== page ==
Another problem associated with fluoride consumption is the impact it has on the human thyroid. Fluoride suppresses thyroid function, leading to hypothyroidism. In fact, many years ago fluoride was used as a means to treat hyperthyroidism, in amounts less than what can be found in a cup of many green teas. Furthermore, in populations where there is high consumption of green tea, like the Japanese, there is a much higher incidence of thyroid cancer. One supplier of organic green tea has recommended that its product not be consumed by people taking the thyroid medication Synthroid(TM) because the fluoride content of its tea would interfere with the effect of this drug.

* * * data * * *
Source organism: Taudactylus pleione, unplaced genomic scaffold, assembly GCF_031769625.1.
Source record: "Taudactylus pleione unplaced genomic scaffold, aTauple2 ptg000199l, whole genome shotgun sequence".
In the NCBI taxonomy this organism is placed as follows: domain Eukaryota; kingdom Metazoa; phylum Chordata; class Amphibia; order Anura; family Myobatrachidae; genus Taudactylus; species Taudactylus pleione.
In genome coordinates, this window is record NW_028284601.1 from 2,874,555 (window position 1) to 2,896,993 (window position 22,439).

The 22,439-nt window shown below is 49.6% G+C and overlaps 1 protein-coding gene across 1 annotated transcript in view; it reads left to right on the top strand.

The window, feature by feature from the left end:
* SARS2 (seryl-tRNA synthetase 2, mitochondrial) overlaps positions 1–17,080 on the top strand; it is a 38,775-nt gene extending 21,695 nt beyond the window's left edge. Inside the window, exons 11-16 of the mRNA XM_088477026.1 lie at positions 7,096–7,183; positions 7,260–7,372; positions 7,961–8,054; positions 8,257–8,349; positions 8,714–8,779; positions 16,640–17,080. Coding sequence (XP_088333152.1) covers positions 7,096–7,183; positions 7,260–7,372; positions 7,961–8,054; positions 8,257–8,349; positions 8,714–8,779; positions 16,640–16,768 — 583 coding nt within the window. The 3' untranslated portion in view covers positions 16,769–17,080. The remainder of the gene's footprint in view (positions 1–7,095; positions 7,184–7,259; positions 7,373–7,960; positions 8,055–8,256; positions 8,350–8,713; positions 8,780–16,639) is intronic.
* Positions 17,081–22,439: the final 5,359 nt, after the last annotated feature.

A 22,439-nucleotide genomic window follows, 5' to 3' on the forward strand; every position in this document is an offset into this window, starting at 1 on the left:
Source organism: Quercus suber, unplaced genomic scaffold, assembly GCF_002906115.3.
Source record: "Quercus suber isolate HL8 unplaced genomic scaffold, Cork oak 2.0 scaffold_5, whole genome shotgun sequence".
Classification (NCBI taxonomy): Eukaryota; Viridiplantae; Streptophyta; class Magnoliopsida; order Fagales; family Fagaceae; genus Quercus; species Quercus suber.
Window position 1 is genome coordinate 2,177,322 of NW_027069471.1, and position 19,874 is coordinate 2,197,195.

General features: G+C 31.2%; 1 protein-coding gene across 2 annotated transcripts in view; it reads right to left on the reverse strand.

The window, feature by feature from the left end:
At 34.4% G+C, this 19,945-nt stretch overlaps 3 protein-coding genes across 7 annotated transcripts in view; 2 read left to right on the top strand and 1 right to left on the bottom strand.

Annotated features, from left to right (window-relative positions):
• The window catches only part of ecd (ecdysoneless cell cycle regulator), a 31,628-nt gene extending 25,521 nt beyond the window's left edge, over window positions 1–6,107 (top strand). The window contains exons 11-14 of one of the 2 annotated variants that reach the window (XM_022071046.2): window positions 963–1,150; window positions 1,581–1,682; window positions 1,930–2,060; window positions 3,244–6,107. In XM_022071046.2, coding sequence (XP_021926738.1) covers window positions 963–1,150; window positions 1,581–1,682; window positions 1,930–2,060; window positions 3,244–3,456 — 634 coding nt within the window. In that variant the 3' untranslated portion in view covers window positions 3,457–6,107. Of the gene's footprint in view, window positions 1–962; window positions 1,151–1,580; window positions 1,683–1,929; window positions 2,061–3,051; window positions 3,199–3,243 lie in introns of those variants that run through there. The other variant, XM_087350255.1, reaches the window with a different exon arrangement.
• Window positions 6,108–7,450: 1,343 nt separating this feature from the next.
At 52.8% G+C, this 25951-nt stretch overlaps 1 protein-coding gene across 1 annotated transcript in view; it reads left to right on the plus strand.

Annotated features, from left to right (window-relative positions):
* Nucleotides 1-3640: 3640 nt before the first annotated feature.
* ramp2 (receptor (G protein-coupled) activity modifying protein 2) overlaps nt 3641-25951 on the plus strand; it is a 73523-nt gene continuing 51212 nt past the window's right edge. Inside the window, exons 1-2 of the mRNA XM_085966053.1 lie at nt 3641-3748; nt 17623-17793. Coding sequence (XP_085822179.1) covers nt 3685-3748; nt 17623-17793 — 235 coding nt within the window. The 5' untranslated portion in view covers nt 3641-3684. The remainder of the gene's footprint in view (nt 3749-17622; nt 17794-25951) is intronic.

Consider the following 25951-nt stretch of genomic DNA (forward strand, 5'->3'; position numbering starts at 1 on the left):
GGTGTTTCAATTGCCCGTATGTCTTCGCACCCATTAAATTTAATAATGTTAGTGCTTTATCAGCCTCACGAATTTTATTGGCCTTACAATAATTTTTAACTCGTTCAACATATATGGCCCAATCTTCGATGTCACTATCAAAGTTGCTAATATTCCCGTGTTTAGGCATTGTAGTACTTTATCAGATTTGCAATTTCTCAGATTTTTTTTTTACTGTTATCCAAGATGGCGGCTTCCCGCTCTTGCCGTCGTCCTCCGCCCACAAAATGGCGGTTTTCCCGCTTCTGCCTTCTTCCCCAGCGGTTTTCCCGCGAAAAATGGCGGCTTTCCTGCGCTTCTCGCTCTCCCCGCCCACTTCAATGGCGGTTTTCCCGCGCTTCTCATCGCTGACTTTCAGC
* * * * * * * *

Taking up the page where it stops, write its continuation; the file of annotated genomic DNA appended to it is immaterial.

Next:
Just as the increasing incidence of Alzheimer's disease parallels the increasing consumption of fluoride during the last forty to fifty years, the symptoms and associations of hypothyroidism show an increasing prevalence in our society : carpal tunnel syndrome (CTS), loss of libido, arthritis, lupus, fibromyalgia, and weight gain.
Preventative medicine expert Dr. Stephen Langer suggests that as much as 40 percent of the population may have subclinical hypothyroidism, a condition not detected by traditional blood chemistry work. The fluoride that pervades our food and water supply MUST surely be considered a culprit, with tea drinkers t higher risk.
("Solved: The Riddle of Illness" by S.Langer and J. Scheer (New Canaan, CT: Keats, 1984)